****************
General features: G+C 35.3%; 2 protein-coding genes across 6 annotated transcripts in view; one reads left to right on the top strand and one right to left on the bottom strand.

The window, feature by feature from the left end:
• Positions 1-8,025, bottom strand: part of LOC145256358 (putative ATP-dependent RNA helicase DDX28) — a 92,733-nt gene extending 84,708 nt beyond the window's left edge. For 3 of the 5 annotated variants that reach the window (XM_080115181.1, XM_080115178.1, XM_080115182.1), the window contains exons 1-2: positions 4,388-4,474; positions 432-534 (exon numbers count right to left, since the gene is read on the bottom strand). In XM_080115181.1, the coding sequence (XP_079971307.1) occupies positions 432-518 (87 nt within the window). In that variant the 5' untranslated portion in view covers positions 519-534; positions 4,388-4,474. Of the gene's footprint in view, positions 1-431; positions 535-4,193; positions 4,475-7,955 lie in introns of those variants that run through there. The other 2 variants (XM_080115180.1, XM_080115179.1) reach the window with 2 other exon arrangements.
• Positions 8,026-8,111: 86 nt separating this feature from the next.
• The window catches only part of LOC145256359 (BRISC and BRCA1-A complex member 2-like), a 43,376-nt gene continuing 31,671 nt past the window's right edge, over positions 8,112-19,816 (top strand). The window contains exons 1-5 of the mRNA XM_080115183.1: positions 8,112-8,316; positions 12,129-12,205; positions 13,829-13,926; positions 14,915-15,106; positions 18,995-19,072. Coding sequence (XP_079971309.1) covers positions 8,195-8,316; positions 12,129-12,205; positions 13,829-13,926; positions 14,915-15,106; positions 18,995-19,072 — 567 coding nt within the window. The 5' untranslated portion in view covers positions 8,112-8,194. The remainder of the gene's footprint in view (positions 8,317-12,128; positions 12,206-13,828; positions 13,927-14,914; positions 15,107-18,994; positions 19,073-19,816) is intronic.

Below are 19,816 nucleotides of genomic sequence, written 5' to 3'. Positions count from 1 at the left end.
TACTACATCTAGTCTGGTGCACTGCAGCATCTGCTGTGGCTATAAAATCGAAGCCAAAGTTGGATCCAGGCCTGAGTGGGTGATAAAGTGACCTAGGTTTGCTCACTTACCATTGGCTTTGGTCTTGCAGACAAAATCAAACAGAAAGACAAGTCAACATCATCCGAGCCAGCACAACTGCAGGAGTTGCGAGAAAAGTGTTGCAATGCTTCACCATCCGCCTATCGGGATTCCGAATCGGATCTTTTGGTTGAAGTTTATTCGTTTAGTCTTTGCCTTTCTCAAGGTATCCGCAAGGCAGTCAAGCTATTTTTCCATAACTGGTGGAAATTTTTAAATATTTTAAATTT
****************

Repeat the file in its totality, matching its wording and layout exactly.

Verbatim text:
General features: G+C 35.3%; 2 protein-coding genes across 6 annotated transcripts in view; one reads left to right on the top strand and one right to left on the bottom strand.

The window, feature by feature from the left end:
• Positions 1-8,025, bottom strand: part of LOC145256358 (putative ATP-dependent RNA helicase DDX28) — a 92,733-nt gene extending 84,708 nt beyond the window's left edge. For 3 of the 5 annotated variants that reach the window (XM_080115181.1, XM_080115178.1, XM_080115182.1), the window contains exons 1-2: positions 4,388-4,474; positions 432-534 (exon numbers count right to left, since the gene is read on the bottom strand). In XM_080115181.1, the coding sequence (XP_079971307.1) occupies positions 432-518 (87 nt within the window). In that variant the 5' untranslated portion in view covers positions 519-534; positions 4,388-4,474. Of the gene's footprint in view, positions 1-431; positions 535-4,193; positions 4,475-7,955 lie in introns of those variants that run through there. The other 2 variants (XM_080115180.1, XM_080115179.1) reach the window with 2 other exon arrangements.
• Positions 8,026-8,111: 86 nt separating this feature from the next.
• The window catches only part of LOC145256359 (BRISC and BRCA1-A complex member 2-like), a 43,376-nt gene continuing 31,671 nt past the window's right edge, over positions 8,112-19,816 (top strand). The window contains exons 1-5 of the mRNA XM_080115183.1: positions 8,112-8,316; positions 12,129-12,205; positions 13,829-13,926; positions 14,915-15,106; positions 18,995-19,072. Coding sequence (XP_079971309.1) covers positions 8,195-8,316; positions 12,129-12,205; positions 13,829-13,926; positions 14,915-15,106; positions 18,995-19,072 — 567 coding nt within the window. The 5' untranslated portion in view covers positions 8,112-8,194. The remainder of the gene's footprint in view (positions 8,317-12,128; positions 12,206-13,828; positions 13,927-14,914; positions 15,107-18,994; positions 19,073-19,816) is intronic.

Below are 19,816 nucleotides of genomic sequence, written 5' to 3'. Positions count from 1 at the left end.
TACTACATCTAGTCTGGTGCACTGCAGCATCTGCTGTGGCTATAAAATCGAAGCCAAAGTTGGATCCAGGCCTGAGTGGGTGATAAAGTGACCTAGGTTTGCTCACTTACCATTGGCTTTGGTCTTGCAGACAAAATCAAACAGAAAGACAAGTCAACATCATCCGAGCCAGCACAACTGCAGGAGTTGCGAGAAAAGTGTTGCAATGCTTCACCATCCGCCTATCGGGATTCCGAATCGGATCTTTTGGTTGAAGTTTATTCGTTTAGTCTTTGCCTTTCTCAAGGTATCCGCAAGGCAGTCAAGCTATTTTTCCATAACTGGTGGAAATTTTTAAATATTTTAAATTT